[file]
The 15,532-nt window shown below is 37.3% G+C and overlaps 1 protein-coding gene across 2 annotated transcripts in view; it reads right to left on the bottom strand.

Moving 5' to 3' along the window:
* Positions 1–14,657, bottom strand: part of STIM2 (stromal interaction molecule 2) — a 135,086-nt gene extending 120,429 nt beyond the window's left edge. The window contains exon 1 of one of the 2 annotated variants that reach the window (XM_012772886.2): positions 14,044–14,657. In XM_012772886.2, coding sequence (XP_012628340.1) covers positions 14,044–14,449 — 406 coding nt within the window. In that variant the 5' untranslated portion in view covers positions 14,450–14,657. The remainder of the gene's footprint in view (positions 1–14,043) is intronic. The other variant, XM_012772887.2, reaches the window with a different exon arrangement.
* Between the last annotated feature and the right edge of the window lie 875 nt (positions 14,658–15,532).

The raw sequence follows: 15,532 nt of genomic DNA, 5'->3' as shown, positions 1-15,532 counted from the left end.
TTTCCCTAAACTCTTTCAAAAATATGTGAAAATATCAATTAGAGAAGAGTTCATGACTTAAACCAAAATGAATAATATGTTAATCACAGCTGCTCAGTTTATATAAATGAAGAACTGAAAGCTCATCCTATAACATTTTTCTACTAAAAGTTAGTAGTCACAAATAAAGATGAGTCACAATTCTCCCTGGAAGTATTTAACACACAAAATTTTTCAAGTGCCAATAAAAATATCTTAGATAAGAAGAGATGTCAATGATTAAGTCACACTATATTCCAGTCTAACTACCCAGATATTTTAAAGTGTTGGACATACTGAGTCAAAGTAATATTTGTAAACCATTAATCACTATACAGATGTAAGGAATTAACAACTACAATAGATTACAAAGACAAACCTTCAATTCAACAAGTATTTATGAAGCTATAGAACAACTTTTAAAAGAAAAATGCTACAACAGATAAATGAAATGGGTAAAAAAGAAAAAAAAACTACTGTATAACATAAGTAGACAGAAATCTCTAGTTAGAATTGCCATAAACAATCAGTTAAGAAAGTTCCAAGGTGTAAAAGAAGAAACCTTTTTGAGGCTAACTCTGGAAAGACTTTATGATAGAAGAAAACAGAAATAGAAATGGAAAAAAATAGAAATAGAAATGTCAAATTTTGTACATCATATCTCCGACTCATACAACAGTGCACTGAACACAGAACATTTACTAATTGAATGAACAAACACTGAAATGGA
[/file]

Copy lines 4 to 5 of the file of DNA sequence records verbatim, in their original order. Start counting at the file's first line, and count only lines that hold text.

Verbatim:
* Between the last annotated feature and the right edge of the window lie 875 nt (positions 14,658–15,532).

The raw sequence follows: 15,532 nt of genomic DNA, 5'->3' as shown, positions 1-15,532 counted from the left end.